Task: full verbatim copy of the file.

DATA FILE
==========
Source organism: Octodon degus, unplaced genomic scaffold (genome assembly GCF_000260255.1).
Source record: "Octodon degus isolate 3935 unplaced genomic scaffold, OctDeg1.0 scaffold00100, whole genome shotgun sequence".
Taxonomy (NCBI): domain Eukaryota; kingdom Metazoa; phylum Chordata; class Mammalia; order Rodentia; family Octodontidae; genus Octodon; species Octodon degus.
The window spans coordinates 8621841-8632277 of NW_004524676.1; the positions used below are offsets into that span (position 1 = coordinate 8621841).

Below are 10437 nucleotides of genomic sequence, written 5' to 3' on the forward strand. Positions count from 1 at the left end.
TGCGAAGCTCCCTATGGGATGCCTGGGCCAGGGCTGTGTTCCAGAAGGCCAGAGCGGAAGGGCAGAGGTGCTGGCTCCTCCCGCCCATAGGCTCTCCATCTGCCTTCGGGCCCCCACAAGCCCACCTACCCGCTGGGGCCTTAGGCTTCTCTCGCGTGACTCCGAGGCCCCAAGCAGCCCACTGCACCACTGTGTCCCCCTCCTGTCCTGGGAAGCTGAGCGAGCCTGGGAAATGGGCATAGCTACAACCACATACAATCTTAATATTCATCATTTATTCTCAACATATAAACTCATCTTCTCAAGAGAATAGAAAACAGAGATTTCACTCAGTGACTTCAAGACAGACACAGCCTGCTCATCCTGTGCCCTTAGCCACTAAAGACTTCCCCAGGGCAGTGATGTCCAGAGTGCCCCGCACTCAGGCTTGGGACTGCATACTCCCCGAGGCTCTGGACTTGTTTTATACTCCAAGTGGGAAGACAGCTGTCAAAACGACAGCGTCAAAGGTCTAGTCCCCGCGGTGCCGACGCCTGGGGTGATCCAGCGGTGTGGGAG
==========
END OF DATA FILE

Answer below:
Source organism: Octodon degus, unplaced genomic scaffold (genome assembly GCF_000260255.1).
Source record: "Octodon degus isolate 3935 unplaced genomic scaffold, OctDeg1.0 scaffold00100, whole genome shotgun sequence".
Taxonomy (NCBI): domain Eukaryota; kingdom Metazoa; phylum Chordata; class Mammalia; order Rodentia; family Octodontidae; genus Octodon; species Octodon degus.
The window spans coordinates 8621841-8632277 of NW_004524676.1; the positions used below are offsets into that span (position 1 = coordinate 8621841).

Below are 10437 nucleotides of genomic sequence, written 5' to 3' on the forward strand. Positions count from 1 at the left end.
TGCGAAGCTCCCTATGGGATGCCTGGGCCAGGGCTGTGTTCCAGAAGGCCAGAGCGGAAGGGCAGAGGTGCTGGCTCCTCCCGCCCATAGGCTCTCCATCTGCCTTCGGGCCCCCACAAGCCCACCTACCCGCTGGGGCCTTAGGCTTCTCTCGCGTGACTCCGAGGCCCCAAGCAGCCCACTGCACCACTGTGTCCCCCTCCTGTCCTGGGAAGCTGAGCGAGCCTGGGAAATGGGCATAGCTACAACCACATACAATCTTAATATTCATCATTTATTCTCAACATATAAACTCATCTTCTCAAGAGAATAGAAAACAGAGATTTCACTCAGTGACTTCAAGACAGACACAGCCTGCTCATCCTGTGCCCTTAGCCACTAAAGACTTCCCCAGGGCAGTGATGTCCAGAGTGCCCCGCACTCAGGCTTGGGACTGCATACTCCCCGAGGCTCTGGACTTGTTTTATACTCCAAGTGGGAAGACAGCTGTCAAAACGACAGCGTCAAAGGTCTAGTCCCCGCGGTGCCGACGCCTGGGGTGATCCAGCGGTGTGGGAG